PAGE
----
The Hubbard Street Dance Company makes its Artown debut.
Hubbard Street Dance Chicago
What Lou Conte started in 1977 with four dancers performing for Chicago senior citizens’ homes during lunch hour has evolved into a world renowned contemporary dance company with 22 dancers from 12 states and three countries.
Hubbard Street Dance Chicago is one of the only professional dance companies to tour year-round. It’s performed in 44 states and 19 countries during its 30 year history. Artistic director Jim Vincent estimates the company tours two or three months nationally, and one or two months internationally per year.
HSDC’s current repertoire adeptly captures the many facets of the human condition.
In Susan Marshall’s “Kiss,” a relationship is played out as the couple, clad in jeans and white T-shirts, soar suspended by wires, their sex defined by body contours rather than by costume. The pair moves together and separates, joining at the end.
In Doug Varone’s “The Constant Shift of Pulse,” 15 dancers with piano accompaniment challenge the audience’s perception of personal space.
“The repertoire with the company is as varied as those who make up the company,” says dancer and University of Nevada, Las Vegas graduate Jason Horton.
The opening and closing pieces for the July 26 performance at the Pioneer Center reflect a global presence. HSDC’s Artown debut will open with Toru Shimazaki’s “Bardo,” a dozen dancers’ fierce and haunting journey between life and the afterworld. The closing piece, Nacho Duato’s powerful “Gnawa,” is inspired by the healing rhythms of Moroccan and Spanish cultures.
“By offering an eclectic mix of works from different choreographers from varied cultures, times and experiences, I believe the audience has a distinct opportunity to explore sensations not felt in everyday life,” says Horton.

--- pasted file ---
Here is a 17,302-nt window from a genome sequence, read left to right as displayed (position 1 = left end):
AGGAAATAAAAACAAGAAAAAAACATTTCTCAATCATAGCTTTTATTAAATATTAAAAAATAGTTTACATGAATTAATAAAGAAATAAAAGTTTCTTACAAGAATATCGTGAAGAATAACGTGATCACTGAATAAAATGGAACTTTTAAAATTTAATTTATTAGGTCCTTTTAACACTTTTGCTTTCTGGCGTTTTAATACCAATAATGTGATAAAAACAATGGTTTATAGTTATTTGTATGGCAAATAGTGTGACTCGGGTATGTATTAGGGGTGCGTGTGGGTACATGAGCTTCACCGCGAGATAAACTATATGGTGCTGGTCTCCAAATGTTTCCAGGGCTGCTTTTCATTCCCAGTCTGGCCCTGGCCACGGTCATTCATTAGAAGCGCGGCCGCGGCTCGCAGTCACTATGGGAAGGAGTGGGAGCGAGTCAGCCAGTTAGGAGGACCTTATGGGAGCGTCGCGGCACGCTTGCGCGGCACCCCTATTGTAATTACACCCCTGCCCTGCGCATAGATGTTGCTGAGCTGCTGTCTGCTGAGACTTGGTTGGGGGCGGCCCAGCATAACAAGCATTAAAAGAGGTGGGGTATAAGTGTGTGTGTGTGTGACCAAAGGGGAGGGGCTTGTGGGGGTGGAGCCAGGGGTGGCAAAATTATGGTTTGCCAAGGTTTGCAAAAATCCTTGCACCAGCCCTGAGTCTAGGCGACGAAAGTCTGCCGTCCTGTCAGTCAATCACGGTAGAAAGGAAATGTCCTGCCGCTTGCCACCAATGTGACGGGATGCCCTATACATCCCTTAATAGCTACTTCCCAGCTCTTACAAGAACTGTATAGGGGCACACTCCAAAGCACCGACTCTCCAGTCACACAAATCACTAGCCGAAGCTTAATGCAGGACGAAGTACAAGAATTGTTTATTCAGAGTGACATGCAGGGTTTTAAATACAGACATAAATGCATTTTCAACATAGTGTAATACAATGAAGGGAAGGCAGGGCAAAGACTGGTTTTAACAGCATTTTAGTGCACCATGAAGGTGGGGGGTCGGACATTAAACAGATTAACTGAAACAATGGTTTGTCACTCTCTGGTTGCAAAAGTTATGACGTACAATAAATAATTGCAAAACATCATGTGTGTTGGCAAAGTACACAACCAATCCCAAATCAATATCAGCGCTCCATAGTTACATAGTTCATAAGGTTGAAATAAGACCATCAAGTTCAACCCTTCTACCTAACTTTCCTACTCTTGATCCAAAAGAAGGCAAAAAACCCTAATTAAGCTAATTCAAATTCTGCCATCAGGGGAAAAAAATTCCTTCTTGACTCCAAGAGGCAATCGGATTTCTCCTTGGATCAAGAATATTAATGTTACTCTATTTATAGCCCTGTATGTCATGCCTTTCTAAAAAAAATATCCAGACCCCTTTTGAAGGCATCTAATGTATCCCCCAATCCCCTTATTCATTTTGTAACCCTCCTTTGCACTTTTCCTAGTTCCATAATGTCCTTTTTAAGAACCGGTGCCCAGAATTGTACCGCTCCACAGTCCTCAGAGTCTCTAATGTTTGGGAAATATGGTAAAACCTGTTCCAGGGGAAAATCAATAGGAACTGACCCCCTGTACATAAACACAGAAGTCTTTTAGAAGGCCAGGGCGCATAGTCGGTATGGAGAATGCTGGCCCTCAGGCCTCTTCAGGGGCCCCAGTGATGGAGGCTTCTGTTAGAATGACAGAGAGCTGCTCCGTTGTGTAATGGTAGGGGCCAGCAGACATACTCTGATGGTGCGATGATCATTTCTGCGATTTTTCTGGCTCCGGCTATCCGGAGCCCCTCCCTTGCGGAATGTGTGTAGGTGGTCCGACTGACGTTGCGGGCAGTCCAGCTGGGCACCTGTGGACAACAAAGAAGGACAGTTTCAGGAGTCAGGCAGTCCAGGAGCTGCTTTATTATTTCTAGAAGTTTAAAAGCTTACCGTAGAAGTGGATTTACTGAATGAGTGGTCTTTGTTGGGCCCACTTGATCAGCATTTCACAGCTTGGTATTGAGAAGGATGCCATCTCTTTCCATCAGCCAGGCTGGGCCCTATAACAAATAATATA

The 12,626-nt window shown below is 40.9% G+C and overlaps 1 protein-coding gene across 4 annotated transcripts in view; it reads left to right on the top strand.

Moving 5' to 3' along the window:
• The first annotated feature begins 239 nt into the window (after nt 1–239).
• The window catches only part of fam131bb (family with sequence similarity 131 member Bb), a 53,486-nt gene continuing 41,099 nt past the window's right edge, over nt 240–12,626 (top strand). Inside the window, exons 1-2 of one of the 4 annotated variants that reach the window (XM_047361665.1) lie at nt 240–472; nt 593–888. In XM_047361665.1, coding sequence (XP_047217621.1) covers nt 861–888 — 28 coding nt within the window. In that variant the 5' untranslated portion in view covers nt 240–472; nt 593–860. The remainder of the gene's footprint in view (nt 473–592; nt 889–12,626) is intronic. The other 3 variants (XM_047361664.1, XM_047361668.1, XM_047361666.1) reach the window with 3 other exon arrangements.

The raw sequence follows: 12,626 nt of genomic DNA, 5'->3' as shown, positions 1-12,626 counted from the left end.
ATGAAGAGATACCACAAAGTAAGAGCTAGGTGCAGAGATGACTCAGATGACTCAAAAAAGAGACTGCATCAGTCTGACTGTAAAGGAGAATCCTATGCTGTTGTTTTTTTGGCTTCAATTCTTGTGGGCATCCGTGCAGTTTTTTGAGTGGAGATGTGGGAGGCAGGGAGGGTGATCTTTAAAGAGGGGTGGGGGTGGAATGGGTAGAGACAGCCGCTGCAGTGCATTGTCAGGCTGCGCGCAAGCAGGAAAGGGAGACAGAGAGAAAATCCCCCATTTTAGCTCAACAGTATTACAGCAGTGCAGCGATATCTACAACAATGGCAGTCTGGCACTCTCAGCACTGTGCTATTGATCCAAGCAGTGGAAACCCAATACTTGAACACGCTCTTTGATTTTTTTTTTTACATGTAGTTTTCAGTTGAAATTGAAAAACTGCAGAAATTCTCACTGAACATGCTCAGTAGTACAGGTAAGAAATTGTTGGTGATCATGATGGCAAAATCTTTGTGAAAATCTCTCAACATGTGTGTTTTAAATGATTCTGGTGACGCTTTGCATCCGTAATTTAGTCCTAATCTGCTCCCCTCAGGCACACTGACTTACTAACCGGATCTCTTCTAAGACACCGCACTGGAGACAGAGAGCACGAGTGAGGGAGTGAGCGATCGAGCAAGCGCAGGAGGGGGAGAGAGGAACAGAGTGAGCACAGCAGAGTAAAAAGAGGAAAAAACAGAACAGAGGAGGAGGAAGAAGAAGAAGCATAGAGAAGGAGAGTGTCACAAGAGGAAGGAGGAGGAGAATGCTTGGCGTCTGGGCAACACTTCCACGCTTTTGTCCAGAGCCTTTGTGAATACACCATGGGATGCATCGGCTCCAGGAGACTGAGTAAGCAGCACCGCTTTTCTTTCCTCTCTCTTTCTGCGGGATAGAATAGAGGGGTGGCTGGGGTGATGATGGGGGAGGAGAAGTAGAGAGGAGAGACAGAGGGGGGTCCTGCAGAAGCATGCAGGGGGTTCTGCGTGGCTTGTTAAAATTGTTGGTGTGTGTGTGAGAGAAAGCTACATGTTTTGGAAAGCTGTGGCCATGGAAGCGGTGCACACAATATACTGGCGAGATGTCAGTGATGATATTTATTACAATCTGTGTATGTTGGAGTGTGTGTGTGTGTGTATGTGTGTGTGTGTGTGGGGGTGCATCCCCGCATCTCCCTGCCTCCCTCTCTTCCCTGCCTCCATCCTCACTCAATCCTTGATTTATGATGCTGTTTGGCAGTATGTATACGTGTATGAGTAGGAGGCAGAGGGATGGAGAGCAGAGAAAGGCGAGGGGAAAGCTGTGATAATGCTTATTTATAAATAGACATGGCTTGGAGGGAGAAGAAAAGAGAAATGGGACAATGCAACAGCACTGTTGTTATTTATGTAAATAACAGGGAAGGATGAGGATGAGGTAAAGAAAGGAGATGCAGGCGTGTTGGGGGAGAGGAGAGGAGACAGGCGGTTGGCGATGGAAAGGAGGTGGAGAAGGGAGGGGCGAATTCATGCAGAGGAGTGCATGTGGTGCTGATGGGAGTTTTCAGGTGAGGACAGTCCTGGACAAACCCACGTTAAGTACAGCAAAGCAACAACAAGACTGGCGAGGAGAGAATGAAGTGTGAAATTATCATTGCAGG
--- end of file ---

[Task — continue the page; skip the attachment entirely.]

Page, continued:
Vincent carefully orchestrated the menu for the program, considering both the substance and sequence of each piece. His own resume encompasses many roles: dancer, choreographer and ballet master. He says his three years spent working as a freelance choreographer for Disney Paris “put dance in perspective as a means to communicate with people.”
“As a dancer with the company, it’s very exciting to be able to dance in works not only by those established, well-known masters, but in works by emerging choreographers exploring perceptions today,” says Horton.
The Reno performance program includes “Lickety-Split,” a piece of whimsical elasticity and perspective of love danced by three couples. The piece was developed by HSDC dancer Alejandro Cerrudo, hailed by Vincent as a “gifted young choreographer.”
HSDC’s perception of humanity is reflected offstage, as well, providing comprehensive health and wellness programs, as well as a steady paycheck for its dancers. Horton says such support in the dance world is rare. Often, artists are forced to work several jobs because their company only has a 20- to 30-week contract.
“Because of HSDC’s robustness on and off stage, I believe that the fourth wall is overcome, leaving audiences content, artists fulfilled,” Horton says.